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How to relieve pressure off hands?

defdazdefdaz Posts: 37
edited May 2009 in Commuting chat
Hi all, just wondering how you all relieve pressure off your hands, especially the heavier of you?

I should be receiving a road bike tomorrow and am a bit scared as even with my last bike (a flat bar hybrid) I suffered from a lot of pain in my hands and shoulders due to me weighing so much and thus having to support a lot of weight through my hands (that the seat was quite a lot higher than the bars didn't help I guess but then it'll be the same or higher on the road bike I guess).

Is there anything I can do to stop my hands hurting so much? Thick gloves perhaps? I'm hoping that the drop bars will give me more places to place my hands and so hopefully reduce pain through frequent change of hand placement?

Many thanks peeps, Daz

Posts

  • roger_merrimanroger_merriman Posts: 6,147
    drop bars are a lot better, they really are, but padded gell bar tape plus good gloves. i don't tend to get sore hands on my old roadie while the old MTB i'd feel it after 20 miles or so.
  • defdazdefdaz Posts: 37
    Ah cheers roger, that's encouraging! I'll look into getting some gell tape. Thanks.
  • il_principeil_principe Posts: 9,146
    Mmmm have you been fitted for this bike? If not get some advice from the LBS. There are plenty of things you can do but you shouldn't have too much weight on your hands if you're fitted properly.
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  • A higher stem will also help, just ask your LBS. It will look stupid, but hell, comfort matters.

    With flat barred hybrids, a riser bar helps. Just for future reference and benefit of others.
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  • doog442doog442 Posts: 370
    drop bars are a lot better, they really are, but padded gell bar tape plus good gloves. i don't tend to get sore hands on my old roadie while the old MTB i'd feel it after 20 miles or so.

    what he says ..

    also on a flat bar your wrists are in a bench press position, on drops you have a choice but you will be 90% on the hoods and as such you wrists are in a more natural position with thumbs pointing forwards

    On my MTB i get wrists issues :wink: on my CX no such issues
  • Eau RougeEau Rouge Posts: 1,118
    As Jash says, get yourself fitted. First place I'd be looking to is the fore/aft position of the saddle. Sounds like your "falling forward" when you should be fairly balanced on it, which would relieve the pressure on your hands.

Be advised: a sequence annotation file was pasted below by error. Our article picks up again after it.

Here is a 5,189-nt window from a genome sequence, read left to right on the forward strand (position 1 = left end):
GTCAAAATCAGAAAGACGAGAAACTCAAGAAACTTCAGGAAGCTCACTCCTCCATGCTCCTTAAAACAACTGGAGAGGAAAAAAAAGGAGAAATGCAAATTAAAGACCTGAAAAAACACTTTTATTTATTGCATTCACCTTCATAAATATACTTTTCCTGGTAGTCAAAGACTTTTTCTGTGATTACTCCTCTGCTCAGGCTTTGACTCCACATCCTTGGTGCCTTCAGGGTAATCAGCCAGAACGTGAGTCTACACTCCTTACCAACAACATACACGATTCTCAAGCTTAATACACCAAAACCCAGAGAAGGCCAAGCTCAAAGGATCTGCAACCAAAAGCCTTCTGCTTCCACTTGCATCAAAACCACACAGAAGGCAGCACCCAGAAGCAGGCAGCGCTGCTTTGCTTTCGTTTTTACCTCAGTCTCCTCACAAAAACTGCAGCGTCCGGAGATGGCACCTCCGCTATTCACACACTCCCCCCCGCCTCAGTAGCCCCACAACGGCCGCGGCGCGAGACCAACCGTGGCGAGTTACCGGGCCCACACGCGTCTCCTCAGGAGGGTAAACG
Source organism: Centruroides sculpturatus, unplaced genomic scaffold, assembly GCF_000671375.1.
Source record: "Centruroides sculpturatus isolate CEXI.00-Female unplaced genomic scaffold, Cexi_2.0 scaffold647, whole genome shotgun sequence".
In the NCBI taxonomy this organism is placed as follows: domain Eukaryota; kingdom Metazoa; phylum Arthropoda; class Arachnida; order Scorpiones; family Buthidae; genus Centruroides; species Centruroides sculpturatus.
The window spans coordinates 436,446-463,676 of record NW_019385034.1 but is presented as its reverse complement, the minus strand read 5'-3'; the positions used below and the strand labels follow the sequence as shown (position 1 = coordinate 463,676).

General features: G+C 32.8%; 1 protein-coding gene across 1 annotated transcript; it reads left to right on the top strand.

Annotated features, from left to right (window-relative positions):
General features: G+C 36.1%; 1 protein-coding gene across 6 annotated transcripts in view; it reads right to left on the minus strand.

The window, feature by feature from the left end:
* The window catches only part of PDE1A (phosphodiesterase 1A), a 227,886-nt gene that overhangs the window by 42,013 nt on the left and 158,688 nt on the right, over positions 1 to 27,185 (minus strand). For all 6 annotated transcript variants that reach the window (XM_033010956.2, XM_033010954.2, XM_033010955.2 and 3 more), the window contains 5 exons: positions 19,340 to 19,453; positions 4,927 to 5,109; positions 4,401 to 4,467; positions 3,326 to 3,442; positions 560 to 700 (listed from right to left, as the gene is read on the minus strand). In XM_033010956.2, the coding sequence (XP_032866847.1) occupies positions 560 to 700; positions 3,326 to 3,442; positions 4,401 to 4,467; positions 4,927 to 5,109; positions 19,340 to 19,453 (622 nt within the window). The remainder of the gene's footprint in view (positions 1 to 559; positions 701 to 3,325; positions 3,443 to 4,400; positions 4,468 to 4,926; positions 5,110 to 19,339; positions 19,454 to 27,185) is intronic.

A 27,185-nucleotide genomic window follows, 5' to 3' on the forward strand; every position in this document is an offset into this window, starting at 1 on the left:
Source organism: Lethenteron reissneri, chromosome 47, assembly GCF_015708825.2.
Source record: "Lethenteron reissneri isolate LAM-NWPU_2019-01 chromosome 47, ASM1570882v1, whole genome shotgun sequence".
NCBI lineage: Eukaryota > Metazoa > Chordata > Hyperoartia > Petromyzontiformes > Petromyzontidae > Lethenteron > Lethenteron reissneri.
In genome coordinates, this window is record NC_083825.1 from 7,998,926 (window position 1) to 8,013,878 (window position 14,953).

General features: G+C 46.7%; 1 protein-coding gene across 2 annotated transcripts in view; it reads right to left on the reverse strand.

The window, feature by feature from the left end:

However, I'm not a bike fitter, so do as Jash says and get yourself fitted.
  • 2Fast4Love2Fast4Love Posts: 123
    There was a guy in the Giro/TDF last year who had was just back racing after breaking a bone in his wrist. To relieve the pain he was resting his forearms on the top of the bars, with his palms facing the sky, and fingers gripping the cables.

    I had a bash at this (as you do...) and it definitely works. For safety tho I'd restrict this to flat roads, not in heavy traffic, and no sharp bends!
    Rides a Cannondale Synapse 105.
  • always_tyredalways_tyred Posts: 4,965
    2Fast4Love wrote:
    There was a guy in the Giro/TDF last year who had was just back racing after breaking a bone in his wrist. To relieve the pain he was resting his forearms on the top of the bars, with his palms facing the sky, and fingers gripping the cables.

    I had a bash at this (as you do...) and it definitely works. For safety tho I'd restrict this to flat roads, not in heavy traffic, and no sharp bends!

    Or simply ride with your hands completely off the bars.... or learn to unicycle.....

    They make gel-padded bar tape. Alternatively, double wrap. And there are gloves you can get with gel padding on the ulnar nerve area. All of these help. As others have said, riding on the hoods keeps your wrists straight, which is much stronger than the flat bar wrist position. The Floyd Landis "bat wing" lever position can also help (okay, not like Floyd, as his hip joint needed replacing, but higher up the bends than traditionalists would have them anyway).